How to Generate More Nonprofit Website Traffic

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We all strive to build and maintain beautiful websites. Additionally, we know landing pages need to be crisp, clean, load fast, and look trustworthy to avoid a high bounce rate and that call-to-action messages must be placed prominently. Also, navigation bars have to be intuitive and make finding a specific webpage quick and easy. If you're looking to revamp your nonprofit's website, chances are you've poured over check lists just like this to make sure you're not missing a thing.

In previous blog posts, we’ve discussed how to make a beautiful website, what people are looking for in a website, and how to keep a web visitor’s interest.

But what about after you build that fancy new website? Unfortunately, web visitors do not automatically start streaming to the annals of your website because you’ve built something new with all the latest bells and whistles.

So what are these visitors looking for, and how do I get them to come to my website?

The answer, simply put, is content. Your website’s content needs to be up to date, engaging, shareable, and relatable to the target audience you’re looking to attract. If not, without batting an eyelash, they’ll go elsewhere for the content or information they’re looking for.

But what information are they looking for exactly?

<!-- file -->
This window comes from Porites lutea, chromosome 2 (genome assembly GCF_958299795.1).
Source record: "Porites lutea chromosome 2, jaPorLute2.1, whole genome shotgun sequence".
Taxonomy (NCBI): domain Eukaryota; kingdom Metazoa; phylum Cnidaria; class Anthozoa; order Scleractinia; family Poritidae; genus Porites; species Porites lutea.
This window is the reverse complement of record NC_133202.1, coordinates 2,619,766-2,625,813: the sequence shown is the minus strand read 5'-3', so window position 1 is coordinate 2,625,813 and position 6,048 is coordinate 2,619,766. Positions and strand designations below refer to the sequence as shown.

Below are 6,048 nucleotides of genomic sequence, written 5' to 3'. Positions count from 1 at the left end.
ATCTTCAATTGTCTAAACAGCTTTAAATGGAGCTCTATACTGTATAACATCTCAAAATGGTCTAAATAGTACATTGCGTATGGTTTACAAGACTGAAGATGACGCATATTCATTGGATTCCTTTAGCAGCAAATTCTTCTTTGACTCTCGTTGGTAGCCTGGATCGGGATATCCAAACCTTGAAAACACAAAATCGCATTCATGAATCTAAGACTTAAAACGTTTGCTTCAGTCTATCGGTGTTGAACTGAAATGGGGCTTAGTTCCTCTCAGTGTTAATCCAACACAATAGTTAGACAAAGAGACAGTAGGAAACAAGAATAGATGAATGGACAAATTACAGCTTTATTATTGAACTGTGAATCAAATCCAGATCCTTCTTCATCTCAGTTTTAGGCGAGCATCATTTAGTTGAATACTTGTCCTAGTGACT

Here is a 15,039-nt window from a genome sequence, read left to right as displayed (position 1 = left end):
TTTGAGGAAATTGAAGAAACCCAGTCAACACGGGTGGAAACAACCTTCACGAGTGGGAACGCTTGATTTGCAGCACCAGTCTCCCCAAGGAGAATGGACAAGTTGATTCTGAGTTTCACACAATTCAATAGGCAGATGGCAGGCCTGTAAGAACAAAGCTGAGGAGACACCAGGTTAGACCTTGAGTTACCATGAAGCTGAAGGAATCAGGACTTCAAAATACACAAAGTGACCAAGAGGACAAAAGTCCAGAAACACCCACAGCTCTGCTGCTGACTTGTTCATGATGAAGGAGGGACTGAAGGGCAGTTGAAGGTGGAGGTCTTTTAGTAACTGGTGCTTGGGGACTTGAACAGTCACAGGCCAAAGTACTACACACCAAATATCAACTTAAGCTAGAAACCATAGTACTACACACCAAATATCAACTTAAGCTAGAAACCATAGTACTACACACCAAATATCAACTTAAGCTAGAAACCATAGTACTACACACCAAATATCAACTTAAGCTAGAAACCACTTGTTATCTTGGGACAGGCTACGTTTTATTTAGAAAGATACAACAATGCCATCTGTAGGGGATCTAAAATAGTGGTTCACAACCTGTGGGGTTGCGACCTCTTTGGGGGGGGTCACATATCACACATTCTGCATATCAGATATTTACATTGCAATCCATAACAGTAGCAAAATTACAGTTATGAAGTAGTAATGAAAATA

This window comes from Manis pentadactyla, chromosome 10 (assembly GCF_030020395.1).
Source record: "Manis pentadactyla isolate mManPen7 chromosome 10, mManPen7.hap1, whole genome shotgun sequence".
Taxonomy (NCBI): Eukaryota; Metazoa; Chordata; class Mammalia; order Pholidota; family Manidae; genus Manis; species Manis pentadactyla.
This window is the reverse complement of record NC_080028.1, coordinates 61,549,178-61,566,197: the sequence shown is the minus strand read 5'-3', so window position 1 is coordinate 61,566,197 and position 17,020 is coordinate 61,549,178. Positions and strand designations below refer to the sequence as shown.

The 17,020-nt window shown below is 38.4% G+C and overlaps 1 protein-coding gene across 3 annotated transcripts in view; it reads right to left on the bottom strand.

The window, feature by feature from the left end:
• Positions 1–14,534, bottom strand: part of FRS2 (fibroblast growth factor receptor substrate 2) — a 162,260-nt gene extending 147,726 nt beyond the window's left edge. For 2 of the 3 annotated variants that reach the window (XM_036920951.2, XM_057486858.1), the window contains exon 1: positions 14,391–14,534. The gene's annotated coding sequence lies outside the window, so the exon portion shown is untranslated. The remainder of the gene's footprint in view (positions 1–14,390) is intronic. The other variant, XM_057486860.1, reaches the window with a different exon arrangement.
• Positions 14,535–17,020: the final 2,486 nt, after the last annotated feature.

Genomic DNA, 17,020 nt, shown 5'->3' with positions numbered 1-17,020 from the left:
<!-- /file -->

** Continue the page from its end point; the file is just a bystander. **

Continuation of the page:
Well, that all depends on who your target audience is. Their age, gender, income level, what your nonprofit does, and what action you would like those web visitors to take on your website and a bevy of other variables.

Generally speaking, though, most content can be lumped into one of several different categories.

  1. Blog posts: These can be about events you’re planning or have run, updates on what you’re currently working on, or newsworthy stories that were not covered by the traditional press. Ranging anywhere between 250-800 words, blogs posts should be full of up to the second information that your target audience needs to better serve your nonprofit.
  2. Stories from the people you serve: Content of this variety will come from the individuals, populations, or demographics your nonprofit is serving. Tell a success story to highlight the effectiveness of your nonprofit. This can then be leveraged to spur donations, or raise morale among your employees.
  3. News, press releases, and third party content: This is content that was created about your profit by any third party sources. Keeping this information up to date and relevant shows that your nonprofit is not only in the eyes of the public, but is being talked about by the masses.
  4. Infographics: These highly shareable images have taken the nonprofit world, and the Internet as a whole by storm. Infographics are considered by far the most effective way for a data to be effectively communicated on the Internet.

But not all content has to be traditional, long form content in the form of blogs, press releases and aggregated third party news content.

Believe it or not, your nonprofit’s newsletter sign up page, donation forms, event registration, and chapter finder page are all important pieces of content. This content, if left unattended to, however, can make your nonprofit’s website appear less credible, and your nonprofit appear inattentive.

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Topics: Mobile Technology, website, Mobile, Tech, nonprofits, technology, nonprofit technology, volunteers, nonprofit

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